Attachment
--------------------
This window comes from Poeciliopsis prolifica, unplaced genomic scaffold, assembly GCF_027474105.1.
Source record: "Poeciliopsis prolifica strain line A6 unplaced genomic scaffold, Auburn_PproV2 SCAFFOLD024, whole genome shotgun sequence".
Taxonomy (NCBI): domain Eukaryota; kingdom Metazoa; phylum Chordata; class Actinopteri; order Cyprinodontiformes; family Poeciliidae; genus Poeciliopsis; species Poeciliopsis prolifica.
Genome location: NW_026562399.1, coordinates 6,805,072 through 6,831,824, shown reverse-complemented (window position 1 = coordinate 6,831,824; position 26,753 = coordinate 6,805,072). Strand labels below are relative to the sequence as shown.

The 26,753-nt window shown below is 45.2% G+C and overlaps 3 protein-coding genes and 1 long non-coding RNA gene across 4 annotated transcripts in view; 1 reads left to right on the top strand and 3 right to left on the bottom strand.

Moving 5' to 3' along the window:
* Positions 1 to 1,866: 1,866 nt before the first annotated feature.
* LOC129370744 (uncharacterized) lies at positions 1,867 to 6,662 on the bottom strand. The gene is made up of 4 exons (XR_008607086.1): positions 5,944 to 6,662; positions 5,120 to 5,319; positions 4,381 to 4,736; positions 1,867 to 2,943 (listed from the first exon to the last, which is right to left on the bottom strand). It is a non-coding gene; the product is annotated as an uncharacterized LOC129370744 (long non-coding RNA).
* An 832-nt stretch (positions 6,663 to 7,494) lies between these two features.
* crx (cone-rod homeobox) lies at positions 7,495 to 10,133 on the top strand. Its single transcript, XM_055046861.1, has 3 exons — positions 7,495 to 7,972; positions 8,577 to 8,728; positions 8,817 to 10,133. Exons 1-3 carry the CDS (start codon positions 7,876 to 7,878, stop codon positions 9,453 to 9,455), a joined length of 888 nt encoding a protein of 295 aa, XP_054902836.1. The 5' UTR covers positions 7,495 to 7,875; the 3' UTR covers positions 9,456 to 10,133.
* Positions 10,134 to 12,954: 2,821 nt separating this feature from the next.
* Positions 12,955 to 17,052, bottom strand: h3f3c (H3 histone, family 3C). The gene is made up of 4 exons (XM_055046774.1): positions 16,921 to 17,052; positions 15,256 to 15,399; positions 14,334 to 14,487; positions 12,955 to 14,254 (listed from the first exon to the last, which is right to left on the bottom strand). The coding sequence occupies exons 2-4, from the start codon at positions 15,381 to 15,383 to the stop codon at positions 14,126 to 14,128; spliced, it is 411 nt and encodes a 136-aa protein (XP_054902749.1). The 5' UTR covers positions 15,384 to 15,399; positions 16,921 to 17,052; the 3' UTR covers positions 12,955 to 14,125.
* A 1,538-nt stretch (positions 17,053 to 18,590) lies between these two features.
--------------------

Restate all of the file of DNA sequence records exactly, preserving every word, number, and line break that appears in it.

This window comes from Poeciliopsis prolifica, unplaced genomic scaffold, assembly GCF_027474105.1.
Source record: "Poeciliopsis prolifica strain line A6 unplaced genomic scaffold, Auburn_PproV2 SCAFFOLD024, whole genome shotgun sequence".
Taxonomy (NCBI): domain Eukaryota; kingdom Metazoa; phylum Chordata; class Actinopteri; order Cyprinodontiformes; family Poeciliidae; genus Poeciliopsis; species Poeciliopsis prolifica.
Genome location: NW_026562399.1, coordinates 6,805,072 through 6,831,824, shown reverse-complemented (window position 1 = coordinate 6,831,824; position 26,753 = coordinate 6,805,072). Strand labels below are relative to the sequence as shown.

The 26,753-nt window shown below is 45.2% G+C and overlaps 3 protein-coding genes and 1 long non-coding RNA gene across 4 annotated transcripts in view; 1 reads left to right on the top strand and 3 right to left on the bottom strand.

Moving 5' to 3' along the window:
* Positions 1 to 1,866: 1,866 nt before the first annotated feature.
* LOC129370744 (uncharacterized) lies at positions 1,867 to 6,662 on the bottom strand. The gene is made up of 4 exons (XR_008607086.1): positions 5,944 to 6,662; positions 5,120 to 5,319; positions 4,381 to 4,736; positions 1,867 to 2,943 (listed from the first exon to the last, which is right to left on the bottom strand). It is a non-coding gene; the product is annotated as an uncharacterized LOC129370744 (long non-coding RNA).
* An 832-nt stretch (positions 6,663 to 7,494) lies between these two features.
* crx (cone-rod homeobox) lies at positions 7,495 to 10,133 on the top strand. Its single transcript, XM_055046861.1, has 3 exons — positions 7,495 to 7,972; positions 8,577 to 8,728; positions 8,817 to 10,133. Exons 1-3 carry the CDS (start codon positions 7,876 to 7,878, stop codon positions 9,453 to 9,455), a joined length of 888 nt encoding a protein of 295 aa, XP_054902836.1. The 5' UTR covers positions 7,495 to 7,875; the 3' UTR covers positions 9,456 to 10,133.
* Positions 10,134 to 12,954: 2,821 nt separating this feature from the next.
* Positions 12,955 to 17,052, bottom strand: h3f3c (H3 histone, family 3C). The gene is made up of 4 exons (XM_055046774.1): positions 16,921 to 17,052; positions 15,256 to 15,399; positions 14,334 to 14,487; positions 12,955 to 14,254 (listed from the first exon to the last, which is right to left on the bottom strand). The coding sequence occupies exons 2-4, from the start codon at positions 15,381 to 15,383 to the stop codon at positions 14,126 to 14,128; spliced, it is 411 nt and encodes a 136-aa protein (XP_054902749.1). The 5' UTR covers positions 15,384 to 15,399; positions 16,921 to 17,052; the 3' UTR covers positions 12,955 to 14,125.
* A 1,538-nt stretch (positions 17,053 to 18,590) lies between these two features.